These test methods cover procedure and equipment for the determination of tensile strength, yield strength, elongation, and reduction of area of metallic materials at elevated temperatures.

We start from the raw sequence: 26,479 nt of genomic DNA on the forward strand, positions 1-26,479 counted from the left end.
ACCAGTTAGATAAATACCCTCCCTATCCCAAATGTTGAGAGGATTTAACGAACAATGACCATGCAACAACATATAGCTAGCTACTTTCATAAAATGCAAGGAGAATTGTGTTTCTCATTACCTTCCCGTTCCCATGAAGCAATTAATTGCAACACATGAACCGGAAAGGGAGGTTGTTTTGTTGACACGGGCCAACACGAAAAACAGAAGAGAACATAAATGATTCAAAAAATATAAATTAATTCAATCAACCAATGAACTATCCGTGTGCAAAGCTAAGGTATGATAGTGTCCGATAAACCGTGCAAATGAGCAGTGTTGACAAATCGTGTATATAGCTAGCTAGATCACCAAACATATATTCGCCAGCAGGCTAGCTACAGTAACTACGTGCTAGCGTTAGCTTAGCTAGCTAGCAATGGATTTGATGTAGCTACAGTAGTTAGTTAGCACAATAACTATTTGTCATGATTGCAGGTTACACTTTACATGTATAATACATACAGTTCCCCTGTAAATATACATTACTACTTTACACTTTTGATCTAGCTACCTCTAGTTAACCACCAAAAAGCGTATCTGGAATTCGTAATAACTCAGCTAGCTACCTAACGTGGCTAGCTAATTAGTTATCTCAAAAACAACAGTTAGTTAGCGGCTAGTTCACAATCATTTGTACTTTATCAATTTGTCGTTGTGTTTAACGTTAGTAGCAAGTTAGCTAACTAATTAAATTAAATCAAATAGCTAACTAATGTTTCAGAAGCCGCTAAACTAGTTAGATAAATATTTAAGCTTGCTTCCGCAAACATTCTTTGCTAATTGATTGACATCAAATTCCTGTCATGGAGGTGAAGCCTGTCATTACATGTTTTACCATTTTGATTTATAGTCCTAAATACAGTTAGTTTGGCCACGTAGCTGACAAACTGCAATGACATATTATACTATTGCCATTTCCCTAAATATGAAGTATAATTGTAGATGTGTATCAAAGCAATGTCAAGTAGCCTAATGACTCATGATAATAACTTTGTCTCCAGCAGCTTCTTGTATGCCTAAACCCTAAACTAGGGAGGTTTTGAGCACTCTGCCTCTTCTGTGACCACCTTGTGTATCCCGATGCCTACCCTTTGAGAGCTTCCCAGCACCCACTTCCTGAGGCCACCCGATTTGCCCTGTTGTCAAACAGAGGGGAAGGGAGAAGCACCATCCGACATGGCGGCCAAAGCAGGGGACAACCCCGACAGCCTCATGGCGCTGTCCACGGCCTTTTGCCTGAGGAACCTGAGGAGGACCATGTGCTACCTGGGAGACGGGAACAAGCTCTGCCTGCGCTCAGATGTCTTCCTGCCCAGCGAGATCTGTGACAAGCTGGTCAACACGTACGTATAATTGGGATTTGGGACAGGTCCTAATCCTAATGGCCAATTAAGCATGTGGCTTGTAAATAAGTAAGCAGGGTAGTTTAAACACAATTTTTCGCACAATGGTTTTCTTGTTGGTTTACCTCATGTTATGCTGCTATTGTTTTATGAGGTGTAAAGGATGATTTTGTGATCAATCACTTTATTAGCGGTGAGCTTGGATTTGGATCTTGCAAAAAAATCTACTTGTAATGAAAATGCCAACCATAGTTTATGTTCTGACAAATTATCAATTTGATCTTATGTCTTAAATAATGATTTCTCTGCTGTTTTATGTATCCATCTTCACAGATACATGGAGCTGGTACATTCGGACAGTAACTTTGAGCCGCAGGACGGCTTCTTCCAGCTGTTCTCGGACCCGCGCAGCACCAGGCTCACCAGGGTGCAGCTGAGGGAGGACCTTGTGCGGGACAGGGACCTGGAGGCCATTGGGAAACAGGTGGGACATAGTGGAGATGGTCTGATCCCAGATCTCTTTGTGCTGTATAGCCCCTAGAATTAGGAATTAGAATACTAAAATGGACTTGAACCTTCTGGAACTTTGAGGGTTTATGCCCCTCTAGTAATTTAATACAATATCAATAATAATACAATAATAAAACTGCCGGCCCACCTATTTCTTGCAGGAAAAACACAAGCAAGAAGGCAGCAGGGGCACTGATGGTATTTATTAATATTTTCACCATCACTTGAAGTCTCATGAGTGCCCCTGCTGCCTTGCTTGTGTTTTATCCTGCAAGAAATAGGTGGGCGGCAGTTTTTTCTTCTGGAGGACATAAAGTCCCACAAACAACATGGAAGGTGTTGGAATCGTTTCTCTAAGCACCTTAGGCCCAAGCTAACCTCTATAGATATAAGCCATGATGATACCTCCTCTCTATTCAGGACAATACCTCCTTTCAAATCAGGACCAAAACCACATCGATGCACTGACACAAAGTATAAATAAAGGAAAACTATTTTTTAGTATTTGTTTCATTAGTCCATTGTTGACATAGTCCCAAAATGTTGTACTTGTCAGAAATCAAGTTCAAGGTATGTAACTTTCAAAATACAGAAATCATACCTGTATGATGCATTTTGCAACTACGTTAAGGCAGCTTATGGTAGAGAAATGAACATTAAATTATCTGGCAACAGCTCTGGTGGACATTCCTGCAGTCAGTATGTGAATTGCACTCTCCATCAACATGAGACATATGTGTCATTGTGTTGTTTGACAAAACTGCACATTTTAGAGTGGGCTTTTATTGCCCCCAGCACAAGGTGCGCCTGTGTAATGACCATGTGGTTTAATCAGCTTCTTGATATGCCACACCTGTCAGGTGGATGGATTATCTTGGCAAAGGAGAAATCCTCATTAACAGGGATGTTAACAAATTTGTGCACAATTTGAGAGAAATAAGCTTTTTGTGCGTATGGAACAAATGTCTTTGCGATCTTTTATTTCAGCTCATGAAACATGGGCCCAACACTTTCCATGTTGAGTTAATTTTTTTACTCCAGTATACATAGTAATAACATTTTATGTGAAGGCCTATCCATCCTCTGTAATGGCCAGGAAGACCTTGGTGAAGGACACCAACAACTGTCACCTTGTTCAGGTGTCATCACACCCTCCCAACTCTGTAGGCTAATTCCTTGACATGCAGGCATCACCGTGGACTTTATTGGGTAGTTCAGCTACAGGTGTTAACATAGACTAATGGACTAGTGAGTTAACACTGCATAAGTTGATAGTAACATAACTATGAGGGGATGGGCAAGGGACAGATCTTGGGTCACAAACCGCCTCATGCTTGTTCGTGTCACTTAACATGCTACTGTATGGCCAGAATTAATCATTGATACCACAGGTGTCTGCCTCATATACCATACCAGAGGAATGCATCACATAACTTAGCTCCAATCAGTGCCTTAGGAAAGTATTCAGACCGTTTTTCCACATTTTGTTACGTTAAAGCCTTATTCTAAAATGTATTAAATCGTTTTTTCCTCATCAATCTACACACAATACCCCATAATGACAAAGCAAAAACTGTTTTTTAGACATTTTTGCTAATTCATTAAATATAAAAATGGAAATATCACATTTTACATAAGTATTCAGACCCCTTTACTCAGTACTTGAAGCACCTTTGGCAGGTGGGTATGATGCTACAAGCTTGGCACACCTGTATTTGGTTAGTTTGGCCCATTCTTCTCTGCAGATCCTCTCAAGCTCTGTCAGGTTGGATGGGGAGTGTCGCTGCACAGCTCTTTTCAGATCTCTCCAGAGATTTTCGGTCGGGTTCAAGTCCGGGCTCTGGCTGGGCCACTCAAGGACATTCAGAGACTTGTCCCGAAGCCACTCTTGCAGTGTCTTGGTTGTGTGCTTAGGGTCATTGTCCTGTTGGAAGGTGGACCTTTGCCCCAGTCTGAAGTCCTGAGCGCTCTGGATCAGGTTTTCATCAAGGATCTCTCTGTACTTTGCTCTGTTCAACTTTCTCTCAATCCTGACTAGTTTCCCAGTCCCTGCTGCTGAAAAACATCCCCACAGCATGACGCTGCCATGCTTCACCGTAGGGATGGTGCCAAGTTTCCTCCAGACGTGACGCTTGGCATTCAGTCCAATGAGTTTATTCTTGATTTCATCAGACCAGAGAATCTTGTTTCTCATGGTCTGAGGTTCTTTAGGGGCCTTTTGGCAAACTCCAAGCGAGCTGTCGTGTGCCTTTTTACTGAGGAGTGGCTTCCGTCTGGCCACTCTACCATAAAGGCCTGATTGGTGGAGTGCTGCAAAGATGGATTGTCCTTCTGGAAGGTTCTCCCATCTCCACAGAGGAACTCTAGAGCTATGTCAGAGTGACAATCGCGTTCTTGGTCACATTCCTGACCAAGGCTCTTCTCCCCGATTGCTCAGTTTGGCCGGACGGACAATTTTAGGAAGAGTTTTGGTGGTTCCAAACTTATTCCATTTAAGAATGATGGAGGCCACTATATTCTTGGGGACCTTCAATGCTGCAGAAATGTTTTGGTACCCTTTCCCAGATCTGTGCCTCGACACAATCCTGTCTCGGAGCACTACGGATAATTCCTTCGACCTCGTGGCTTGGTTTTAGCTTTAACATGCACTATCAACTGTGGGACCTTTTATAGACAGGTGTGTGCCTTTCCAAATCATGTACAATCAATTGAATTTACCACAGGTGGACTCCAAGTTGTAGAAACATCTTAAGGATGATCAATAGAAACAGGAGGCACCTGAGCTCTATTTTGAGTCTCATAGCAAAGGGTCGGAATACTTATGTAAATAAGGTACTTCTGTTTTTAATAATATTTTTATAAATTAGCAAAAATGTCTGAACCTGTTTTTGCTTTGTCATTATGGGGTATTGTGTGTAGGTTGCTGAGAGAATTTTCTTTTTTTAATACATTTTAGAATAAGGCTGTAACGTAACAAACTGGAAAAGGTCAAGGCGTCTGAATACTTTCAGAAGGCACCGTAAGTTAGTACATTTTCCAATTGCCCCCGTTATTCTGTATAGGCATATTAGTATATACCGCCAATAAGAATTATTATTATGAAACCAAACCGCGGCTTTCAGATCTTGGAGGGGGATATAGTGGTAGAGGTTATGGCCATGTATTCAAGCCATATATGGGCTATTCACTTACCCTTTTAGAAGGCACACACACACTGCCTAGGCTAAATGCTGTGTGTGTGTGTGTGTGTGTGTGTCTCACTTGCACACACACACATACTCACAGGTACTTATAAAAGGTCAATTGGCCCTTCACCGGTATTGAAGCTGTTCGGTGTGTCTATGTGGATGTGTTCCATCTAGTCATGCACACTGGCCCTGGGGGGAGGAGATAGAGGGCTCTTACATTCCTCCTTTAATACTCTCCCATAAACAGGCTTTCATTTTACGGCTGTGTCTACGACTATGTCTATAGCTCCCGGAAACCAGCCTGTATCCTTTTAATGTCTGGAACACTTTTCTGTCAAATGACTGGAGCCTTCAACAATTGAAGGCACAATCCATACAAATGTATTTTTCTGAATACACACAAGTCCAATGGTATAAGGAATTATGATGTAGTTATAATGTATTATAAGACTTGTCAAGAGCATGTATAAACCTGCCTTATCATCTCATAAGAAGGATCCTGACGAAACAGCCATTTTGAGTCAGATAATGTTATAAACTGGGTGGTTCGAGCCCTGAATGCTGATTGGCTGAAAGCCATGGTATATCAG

The elevated-temperature tension test gives a useful estimate of the ability of metals to withstand the application of applied tensile forces. Using established and conventional relationships it can be used to give some indication of probable behavior under other simple states of stress, such as compression, shear, etc. The ductility values give a comparative measure of the capacity of different materials to deform locally without cracking and thus to accommodate a local stress concentration or overstress; however, quantitative relationships between tensile ductility and the effect of stress concentrations at elevated temperature are not universally valid. A similar comparative relationship exists between tensile ductility and strain-controlled, low-cycle fatigue life under simple states of stress. The results of these tension tests can be considered as only a questionable comparative measure of the strength and ductility for service times of thousands of hours. Therefore, the principal usefulness of the elevated-temperature tension test is to assure that the tested material is similar to reference material when other measures such as chemical composition and microstructure also show the two materials are similar.